COVID Furloughs, Layoffs or Job Modifications May Void Your Existing Non-Competition Agreements
With Rhode Island and Massachusetts having recently commenced Phase 2 of each of their respective “Reopenings,” more and more employers are currently bringing employees back to work who had been previously furloughed or laid off due to the COVID-19 pandemic. Employers are also finding that the temporary adjustments to workflow during the pandemic are causing them to reexamine their workforce and personnel and as a result substantively modify the job duties of employees.
In any of these situations, employers may need to require employees to sign new restrictive covenant agreements, such as non-competition, non-solicitation and non-disclosure agreements. A furlough is essentially a leave of absence for a current employee (which generally should not trigger the need to sign a new agreement) while a layoff is a termination of employment (which should always trigger the need to sign a new agreement). However, because employers commonly use these terms interchangeably or sometimes incorrectly, employers planning to furlough employees should be explicit that the furlough is taking the form of an unpaid leave of absence to mitigate the risk of restrictive covenants being invalidated should a new agreement not be obtained. A recent decision from the First Circuit Court of Appeals (which has jurisdiction over both Rhode Island and Massachusetts) shows why issuing new restrictive covenant agreements is so crucial.
In Russomano v. Novo Nordisk Inc., Russomano signed a non-competition agreement in 2016 that prohibited him from competing for twelve months following his termination. The company eliminated his position and terminated his employment on August 3, 2018. However, Russomano was then transferred to another position within the company only three days later. Russomano was not required to sign a new non-compete agreement as part of accepting this new job (as Russomano described it) or transfer (as the company described it).
Fast forward to January 6, 2020, when Russomano leaves the company and begins working for a competitor shortly thereafter, and the company then claimed that his conduct violated the non-competition agreement.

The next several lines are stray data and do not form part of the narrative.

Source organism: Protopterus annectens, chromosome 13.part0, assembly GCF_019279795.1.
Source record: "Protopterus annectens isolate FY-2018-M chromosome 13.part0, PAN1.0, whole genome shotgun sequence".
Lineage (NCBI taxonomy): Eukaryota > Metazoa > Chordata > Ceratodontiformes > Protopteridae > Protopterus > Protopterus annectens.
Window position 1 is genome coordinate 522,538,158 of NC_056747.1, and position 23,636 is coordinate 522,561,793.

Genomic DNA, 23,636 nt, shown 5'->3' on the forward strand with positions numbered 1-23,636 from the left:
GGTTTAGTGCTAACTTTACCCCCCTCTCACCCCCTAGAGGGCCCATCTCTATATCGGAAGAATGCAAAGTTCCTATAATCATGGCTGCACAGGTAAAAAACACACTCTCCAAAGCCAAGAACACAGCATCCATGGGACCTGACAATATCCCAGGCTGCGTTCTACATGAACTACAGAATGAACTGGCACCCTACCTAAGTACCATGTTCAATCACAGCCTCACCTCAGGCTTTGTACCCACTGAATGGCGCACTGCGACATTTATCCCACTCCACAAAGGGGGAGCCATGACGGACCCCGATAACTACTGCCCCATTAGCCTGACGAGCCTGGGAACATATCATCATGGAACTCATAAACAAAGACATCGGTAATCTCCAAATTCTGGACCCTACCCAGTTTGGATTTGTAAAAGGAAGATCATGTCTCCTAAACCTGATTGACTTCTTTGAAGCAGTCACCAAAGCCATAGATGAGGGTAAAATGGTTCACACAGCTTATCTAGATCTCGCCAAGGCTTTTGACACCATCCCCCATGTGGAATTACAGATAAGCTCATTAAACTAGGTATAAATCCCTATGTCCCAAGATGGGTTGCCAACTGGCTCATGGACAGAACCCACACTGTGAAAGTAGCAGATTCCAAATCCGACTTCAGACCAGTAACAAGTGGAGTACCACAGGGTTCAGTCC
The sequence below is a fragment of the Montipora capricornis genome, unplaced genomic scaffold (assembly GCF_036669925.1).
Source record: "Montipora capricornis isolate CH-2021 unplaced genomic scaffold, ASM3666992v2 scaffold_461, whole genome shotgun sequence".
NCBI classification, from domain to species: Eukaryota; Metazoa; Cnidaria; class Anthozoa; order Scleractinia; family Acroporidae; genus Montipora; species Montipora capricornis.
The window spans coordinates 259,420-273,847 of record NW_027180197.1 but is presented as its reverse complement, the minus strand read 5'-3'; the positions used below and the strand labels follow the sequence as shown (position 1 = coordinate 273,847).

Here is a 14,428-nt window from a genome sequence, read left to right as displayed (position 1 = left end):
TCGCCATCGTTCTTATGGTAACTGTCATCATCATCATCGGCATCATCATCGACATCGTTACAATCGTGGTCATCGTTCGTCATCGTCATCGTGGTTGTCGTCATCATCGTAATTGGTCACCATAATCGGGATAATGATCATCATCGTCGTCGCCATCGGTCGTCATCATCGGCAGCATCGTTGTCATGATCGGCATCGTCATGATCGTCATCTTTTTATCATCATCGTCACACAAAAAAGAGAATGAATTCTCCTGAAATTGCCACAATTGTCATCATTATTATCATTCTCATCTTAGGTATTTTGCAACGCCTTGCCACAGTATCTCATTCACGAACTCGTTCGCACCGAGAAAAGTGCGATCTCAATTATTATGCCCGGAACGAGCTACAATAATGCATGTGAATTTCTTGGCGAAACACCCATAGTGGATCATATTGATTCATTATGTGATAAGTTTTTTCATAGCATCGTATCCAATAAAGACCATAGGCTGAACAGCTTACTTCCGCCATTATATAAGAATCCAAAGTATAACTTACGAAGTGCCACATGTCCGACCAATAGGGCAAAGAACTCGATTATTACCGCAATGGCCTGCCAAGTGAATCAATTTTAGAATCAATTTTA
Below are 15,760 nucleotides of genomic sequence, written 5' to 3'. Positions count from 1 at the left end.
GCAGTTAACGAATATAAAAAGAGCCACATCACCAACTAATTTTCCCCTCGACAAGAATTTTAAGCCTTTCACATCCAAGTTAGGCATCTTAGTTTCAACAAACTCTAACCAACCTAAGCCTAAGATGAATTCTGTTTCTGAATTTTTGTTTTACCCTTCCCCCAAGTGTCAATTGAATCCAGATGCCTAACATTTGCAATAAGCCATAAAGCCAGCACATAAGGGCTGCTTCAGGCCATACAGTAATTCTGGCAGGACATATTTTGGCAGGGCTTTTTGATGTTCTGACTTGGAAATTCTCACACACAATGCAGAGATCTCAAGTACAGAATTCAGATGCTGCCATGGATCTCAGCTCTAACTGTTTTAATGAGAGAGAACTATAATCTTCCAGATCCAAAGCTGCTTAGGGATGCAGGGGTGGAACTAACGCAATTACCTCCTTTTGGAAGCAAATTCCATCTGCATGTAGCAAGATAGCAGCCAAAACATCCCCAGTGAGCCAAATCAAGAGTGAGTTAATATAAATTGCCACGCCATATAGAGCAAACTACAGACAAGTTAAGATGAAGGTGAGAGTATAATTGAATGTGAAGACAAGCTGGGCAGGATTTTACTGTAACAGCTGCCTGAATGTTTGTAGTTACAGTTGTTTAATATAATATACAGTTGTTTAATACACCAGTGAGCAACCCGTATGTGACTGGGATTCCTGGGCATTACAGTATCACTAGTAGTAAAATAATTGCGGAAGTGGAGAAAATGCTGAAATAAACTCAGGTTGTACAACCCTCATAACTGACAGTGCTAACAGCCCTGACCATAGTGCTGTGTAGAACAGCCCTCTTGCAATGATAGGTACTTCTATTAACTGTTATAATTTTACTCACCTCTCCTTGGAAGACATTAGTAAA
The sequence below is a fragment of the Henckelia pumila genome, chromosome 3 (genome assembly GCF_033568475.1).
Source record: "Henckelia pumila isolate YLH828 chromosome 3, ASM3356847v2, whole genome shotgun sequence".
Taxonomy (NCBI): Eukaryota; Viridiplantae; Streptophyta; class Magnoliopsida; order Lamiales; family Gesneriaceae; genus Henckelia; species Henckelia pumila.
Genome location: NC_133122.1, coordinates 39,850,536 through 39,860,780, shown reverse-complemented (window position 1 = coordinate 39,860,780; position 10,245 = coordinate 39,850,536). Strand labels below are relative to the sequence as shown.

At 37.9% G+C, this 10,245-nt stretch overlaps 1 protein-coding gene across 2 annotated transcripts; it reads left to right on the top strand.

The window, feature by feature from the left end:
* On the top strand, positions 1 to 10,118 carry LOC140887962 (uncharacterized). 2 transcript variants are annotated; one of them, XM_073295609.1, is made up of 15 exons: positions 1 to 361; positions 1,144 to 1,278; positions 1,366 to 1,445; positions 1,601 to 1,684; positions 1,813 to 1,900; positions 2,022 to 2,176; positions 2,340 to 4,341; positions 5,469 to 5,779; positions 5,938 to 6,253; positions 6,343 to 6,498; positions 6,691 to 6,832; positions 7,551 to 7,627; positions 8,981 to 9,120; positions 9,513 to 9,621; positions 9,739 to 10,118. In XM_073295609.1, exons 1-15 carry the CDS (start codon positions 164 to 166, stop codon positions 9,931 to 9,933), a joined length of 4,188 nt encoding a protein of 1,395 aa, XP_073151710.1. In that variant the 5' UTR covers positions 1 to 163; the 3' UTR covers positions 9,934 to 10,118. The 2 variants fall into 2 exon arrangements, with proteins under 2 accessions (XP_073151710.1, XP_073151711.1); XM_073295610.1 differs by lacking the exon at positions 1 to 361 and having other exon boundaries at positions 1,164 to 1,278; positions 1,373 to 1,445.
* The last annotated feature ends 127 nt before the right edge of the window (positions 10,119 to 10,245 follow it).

The First Circuit disagreed with the company, finding that the twelve-month restrictive period started to run on August 4, 2018, when Russomano was terminated, and ended twelve months later on August 3, 2019. Because Russomano did not sign a new agreement when his new job started, the Court ruled that, as of the time his employment was terminated in 2020, there was no non-competition agreement in place.
While Russomano is a somewhat easy decision based upon the Court’s finding that there was a clear break in service when Russomano was terminated on August 3, 2018 and technically unemployed for a few days, courts have long held that any substantive change in even a current employee’s job duties may void an existing restrictive agreement and trigger the need for the employee to sign a brand new restrictive agreement.
Employers need to be particularly careful to examine the restrictive covenants in place for all employees who, because of COVID issues, may be returning from any break in service or just having their job duties substantively modified on a going-forward basis, to make sure that the recent events and alterations to “business as usual” did not have the unintended consequence of voiding the current restrictive agreement.
Employers are encouraged to contact the Partridge Snow & Hahn Employment & Labor Group with regards to the drafting of any such restrictive covenant agreement, particularly when it comes to non-competition agreements because Massachusetts and Rhode Island each have relatively new state laws curtailing the enforceability of new agreements, which we discussed in previous client alerts here and here. For additional Coronavirus information and resources visit the firm’s COVID-19 Advisory Group page.
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